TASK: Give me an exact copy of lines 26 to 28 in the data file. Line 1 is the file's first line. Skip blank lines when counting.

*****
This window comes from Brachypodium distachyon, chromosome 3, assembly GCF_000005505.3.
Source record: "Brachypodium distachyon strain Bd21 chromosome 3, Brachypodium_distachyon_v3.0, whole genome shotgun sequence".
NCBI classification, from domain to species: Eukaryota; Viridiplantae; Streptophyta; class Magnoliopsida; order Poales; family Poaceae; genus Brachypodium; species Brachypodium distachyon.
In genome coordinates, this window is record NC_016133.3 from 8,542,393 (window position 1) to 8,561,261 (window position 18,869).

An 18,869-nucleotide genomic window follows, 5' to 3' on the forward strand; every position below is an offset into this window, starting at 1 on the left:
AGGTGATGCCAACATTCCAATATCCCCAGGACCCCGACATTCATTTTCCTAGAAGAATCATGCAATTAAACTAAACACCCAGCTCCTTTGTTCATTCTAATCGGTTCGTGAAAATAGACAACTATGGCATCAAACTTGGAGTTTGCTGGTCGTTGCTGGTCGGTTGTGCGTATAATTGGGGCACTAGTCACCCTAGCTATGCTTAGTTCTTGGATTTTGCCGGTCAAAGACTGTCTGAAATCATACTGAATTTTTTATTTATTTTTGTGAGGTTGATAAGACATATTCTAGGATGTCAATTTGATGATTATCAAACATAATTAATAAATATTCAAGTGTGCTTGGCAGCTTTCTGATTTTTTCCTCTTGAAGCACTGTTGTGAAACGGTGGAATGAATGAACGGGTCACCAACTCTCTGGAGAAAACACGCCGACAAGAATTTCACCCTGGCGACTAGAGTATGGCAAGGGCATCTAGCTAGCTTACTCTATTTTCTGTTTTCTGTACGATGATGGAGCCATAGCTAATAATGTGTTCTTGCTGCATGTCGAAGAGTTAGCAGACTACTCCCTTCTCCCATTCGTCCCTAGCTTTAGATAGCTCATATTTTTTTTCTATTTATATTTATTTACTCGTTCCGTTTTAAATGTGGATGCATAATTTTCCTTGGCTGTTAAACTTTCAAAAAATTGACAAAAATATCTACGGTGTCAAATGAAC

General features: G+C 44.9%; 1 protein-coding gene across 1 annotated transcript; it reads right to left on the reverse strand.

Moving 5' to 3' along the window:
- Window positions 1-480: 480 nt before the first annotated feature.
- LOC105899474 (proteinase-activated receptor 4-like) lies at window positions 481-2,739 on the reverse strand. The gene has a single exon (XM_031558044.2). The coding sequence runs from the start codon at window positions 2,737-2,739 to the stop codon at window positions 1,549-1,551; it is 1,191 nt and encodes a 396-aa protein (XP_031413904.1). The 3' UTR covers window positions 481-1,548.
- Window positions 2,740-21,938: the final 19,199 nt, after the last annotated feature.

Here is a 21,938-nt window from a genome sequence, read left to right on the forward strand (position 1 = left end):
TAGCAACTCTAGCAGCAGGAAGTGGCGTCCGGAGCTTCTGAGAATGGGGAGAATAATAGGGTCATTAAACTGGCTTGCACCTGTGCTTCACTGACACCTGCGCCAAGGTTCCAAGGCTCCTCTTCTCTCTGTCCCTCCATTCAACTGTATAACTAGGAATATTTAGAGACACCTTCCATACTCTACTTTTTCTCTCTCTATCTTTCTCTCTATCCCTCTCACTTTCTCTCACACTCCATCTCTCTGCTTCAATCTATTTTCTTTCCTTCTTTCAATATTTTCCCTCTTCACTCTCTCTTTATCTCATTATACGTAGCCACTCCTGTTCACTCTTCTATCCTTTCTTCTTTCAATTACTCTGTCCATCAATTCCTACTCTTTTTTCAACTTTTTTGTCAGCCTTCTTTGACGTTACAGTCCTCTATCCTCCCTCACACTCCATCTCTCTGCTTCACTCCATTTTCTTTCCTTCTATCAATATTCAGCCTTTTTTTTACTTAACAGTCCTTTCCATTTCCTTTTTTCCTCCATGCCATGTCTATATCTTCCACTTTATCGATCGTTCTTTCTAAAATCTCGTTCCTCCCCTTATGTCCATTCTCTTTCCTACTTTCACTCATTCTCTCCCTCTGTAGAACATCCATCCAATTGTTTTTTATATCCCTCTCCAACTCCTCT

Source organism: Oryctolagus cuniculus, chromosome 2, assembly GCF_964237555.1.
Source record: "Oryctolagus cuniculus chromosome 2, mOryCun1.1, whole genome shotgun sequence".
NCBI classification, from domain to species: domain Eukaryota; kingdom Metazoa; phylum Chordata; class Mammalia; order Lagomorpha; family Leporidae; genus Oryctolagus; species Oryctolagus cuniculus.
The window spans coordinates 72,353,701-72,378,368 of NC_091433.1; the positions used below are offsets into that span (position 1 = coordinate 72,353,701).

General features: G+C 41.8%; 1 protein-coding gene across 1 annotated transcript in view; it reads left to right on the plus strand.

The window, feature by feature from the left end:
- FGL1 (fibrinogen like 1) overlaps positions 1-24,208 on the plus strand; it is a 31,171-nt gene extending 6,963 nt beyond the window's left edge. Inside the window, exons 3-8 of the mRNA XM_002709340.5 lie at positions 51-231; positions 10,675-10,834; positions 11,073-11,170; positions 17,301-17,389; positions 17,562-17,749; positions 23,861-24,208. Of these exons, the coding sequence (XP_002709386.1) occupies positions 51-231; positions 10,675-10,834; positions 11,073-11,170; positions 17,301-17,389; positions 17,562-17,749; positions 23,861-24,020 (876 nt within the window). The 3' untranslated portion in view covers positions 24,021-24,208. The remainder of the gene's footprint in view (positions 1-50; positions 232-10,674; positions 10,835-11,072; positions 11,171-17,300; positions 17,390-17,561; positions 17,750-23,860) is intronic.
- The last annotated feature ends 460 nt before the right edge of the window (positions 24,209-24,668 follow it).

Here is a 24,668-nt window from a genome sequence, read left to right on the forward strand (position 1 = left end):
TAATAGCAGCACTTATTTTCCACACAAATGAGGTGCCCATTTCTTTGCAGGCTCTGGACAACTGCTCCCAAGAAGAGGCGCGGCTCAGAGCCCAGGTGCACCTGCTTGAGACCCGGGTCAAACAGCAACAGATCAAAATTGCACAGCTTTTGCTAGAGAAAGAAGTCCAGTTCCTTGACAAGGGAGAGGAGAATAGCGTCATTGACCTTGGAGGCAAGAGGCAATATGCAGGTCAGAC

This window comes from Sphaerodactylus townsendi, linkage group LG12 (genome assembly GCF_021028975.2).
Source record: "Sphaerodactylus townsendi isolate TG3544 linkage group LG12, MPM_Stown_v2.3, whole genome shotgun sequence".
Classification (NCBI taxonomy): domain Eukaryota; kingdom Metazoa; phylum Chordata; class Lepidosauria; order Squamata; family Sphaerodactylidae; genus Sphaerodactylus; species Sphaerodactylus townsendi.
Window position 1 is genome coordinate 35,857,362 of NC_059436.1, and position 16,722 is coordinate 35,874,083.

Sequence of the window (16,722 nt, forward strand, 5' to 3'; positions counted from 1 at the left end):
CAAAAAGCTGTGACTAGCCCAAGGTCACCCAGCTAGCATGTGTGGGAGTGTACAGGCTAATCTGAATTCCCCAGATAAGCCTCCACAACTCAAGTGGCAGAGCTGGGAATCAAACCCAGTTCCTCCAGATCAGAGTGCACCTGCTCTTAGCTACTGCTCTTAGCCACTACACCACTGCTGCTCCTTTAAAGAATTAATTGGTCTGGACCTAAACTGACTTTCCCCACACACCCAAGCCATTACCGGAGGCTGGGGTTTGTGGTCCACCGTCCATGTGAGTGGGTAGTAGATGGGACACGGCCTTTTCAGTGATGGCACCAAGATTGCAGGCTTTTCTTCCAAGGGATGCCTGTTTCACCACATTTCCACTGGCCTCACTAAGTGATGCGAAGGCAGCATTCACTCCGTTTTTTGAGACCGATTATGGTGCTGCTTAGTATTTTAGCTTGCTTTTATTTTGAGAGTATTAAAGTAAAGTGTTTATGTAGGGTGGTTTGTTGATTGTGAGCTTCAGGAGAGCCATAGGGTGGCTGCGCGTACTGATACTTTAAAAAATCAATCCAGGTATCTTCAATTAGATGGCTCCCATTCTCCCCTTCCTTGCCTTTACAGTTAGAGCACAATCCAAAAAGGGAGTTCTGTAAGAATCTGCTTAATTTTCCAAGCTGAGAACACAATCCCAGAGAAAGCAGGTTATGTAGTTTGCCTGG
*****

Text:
Classification (NCBI taxonomy): domain Eukaryota; kingdom Metazoa; phylum Chordata; class Lepidosauria; order Squamata; family Sphaerodactylidae; genus Sphaerodactylus; species Sphaerodactylus townsendi.
Window position 1 is genome coordinate 35,857,362 of NC_059436.1, and position 16,722 is coordinate 35,874,083.

Sequence of the window (16,722 nt, forward strand, 5' to 3'; positions counted from 1 at the left end):